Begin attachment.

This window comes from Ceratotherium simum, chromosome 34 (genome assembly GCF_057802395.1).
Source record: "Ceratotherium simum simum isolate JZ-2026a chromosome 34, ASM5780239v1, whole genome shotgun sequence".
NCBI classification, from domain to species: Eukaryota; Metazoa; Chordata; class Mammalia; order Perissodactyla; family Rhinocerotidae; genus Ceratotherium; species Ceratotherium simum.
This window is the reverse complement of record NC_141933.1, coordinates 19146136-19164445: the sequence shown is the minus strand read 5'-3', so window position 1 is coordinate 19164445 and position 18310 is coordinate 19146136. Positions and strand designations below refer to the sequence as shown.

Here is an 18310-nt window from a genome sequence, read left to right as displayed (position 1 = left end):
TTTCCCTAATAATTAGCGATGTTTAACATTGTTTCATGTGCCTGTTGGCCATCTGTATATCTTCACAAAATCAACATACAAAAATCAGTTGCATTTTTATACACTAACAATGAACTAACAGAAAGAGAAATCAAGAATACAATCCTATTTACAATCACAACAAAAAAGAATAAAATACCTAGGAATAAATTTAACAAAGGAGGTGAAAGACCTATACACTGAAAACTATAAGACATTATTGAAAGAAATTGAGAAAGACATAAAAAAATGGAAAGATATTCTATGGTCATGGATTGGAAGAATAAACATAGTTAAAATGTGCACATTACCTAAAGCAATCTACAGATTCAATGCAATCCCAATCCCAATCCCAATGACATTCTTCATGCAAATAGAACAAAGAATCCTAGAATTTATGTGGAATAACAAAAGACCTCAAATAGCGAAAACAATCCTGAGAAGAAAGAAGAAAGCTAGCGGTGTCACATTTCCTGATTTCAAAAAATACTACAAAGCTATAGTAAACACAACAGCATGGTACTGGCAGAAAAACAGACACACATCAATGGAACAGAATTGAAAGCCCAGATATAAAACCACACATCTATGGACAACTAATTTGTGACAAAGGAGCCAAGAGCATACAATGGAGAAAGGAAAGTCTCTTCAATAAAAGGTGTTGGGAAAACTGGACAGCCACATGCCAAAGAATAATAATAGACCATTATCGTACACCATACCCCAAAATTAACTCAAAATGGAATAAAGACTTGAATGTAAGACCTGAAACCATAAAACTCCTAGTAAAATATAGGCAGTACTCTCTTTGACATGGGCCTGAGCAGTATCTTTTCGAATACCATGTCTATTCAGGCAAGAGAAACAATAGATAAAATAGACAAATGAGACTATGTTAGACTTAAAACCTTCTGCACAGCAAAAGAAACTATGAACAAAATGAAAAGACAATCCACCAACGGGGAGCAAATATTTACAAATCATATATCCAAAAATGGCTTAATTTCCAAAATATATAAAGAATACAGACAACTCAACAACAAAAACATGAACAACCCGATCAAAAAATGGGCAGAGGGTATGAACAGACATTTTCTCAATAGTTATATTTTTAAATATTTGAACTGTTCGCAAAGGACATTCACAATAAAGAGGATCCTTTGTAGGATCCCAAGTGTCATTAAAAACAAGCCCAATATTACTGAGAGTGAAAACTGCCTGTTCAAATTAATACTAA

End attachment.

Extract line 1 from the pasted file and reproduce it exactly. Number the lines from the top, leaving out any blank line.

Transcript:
This window comes from Ceratotherium simum, chromosome 34 (genome assembly GCF_057802395.1).